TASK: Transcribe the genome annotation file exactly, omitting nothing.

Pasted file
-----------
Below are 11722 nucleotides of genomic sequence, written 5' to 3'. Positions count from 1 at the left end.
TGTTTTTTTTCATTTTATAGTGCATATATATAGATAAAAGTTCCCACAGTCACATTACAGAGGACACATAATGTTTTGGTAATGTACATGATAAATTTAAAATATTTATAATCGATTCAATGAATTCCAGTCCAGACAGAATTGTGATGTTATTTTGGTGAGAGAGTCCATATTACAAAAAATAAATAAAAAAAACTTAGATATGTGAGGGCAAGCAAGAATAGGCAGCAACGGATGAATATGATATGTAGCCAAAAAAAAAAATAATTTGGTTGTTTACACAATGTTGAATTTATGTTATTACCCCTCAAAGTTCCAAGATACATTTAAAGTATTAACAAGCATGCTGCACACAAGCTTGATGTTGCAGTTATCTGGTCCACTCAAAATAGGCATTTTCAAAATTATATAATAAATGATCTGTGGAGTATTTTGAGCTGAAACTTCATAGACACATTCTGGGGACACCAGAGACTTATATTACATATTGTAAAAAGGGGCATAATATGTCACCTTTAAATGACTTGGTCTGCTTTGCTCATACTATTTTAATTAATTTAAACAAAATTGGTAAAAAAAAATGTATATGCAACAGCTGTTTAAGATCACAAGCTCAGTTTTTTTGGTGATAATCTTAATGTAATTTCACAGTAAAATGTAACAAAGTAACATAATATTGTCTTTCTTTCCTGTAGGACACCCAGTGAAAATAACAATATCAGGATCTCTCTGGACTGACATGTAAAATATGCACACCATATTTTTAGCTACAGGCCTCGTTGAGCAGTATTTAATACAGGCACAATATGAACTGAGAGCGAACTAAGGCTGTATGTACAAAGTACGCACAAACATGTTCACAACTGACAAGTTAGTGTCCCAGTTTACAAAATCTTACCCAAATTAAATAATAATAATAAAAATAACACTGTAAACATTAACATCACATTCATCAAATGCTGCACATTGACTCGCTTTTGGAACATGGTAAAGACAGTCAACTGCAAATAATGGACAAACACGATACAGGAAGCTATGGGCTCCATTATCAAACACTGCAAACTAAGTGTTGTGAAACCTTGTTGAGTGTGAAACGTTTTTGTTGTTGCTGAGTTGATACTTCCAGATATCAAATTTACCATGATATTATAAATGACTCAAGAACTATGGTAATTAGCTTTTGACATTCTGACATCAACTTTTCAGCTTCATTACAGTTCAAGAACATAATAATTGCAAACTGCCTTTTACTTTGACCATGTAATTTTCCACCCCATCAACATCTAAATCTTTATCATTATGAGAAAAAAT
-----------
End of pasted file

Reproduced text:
Below are 11722 nucleotides of genomic sequence, written 5' to 3'. Positions count from 1 at the left end.
TGTTTTTTTTCATTTTATAGTGCATATATATAGATAAAAGTTCCCACAGTCACATTACAGAGGACACATAATGTTTTGGTAATGTACATGATAAATTTAAAATATTTATAATCGATTCAATGAATTCCAGTCCAGACAGAATTGTGATGTTATTTTGGTGAGAGAGTCCATATTACAAAAAATAAATAAAAAAAACTTAGATATGTGAGGGCAAGCAAGAATAGGCAGCAACGGATGAATATGATATGTAGCCAAAAAAAAAAATAATTTGGTTGTTTACACAATGTTGAATTTATGTTATTACCCCTCAAAGTTCCAAGATACATTTAAAGTATTAACAAGCATGCTGCACACAAGCTTGATGTTGCAGTTATCTGGTCCACTCAAAATAGGCATTTTCAAAATTATATAATAAATGATCTGTGGAGTATTTTGAGCTGAAACTTCATAGACACATTCTGGGGACACCAGAGACTTATATTACATATTGTAAAAAGGGGCATAATATGTCACCTTTAAATGACTTGGTCTGCTTTGCTCATACTATTTTAATTAATTTAAACAAAATTGGTAAAAAAAAATGTATATGCAACAGCTGTTTAAGATCACAAGCTCAGTTTTTTTGGTGATAATCTTAATGTAATTTCACAGTAAAATGTAACAAAGTAACATAATATTGTCTTTCTTTCCTGTAGGACACCCAGTGAAAATAACAATATCAGGATCTCTCTGGACTGACATGTAAAATATGCACACCATATTTTTAGCTACAGGCCTCGTTGAGCAGTATTTAATACAGGCACAATATGAACTGAGAGCGAACTAAGGCTGTATGTACAAAGTACGCACAAACATGTTCACAACTGACAAGTTAGTGTCCCAGTTTACAAAATCTTACCCAAATTAAATAATAATAATAAAAATAACACTGTAAACATTAACATCACATTCATCAAATGCTGCACATTGACTCGCTTTTGGAACATGGTAAAGACAGTCAACTGCAAATAATGGACAAACACGATACAGGAAGCTATGGGCTCCATTATCAAACACTGCAAACTAAGTGTTGTGAAACCTTGTTGAGTGTGAAACGTTTTTGTTGTTGCTGAGTTGATACTTCCAGATATCAAATTTACCATGATATTATAAATGACTCAAGAACTATGGTAATTAGCTTTTGACATTCTGACATCAACTTTTCAGCTTCATTACAGTTCAAGAACATAATAATTGCAAACTGCCTTTTACTTTGACCATGTAATTTTCCACCCCATCAACATCTAAATCTTTATCATTATGAGAAAAAAT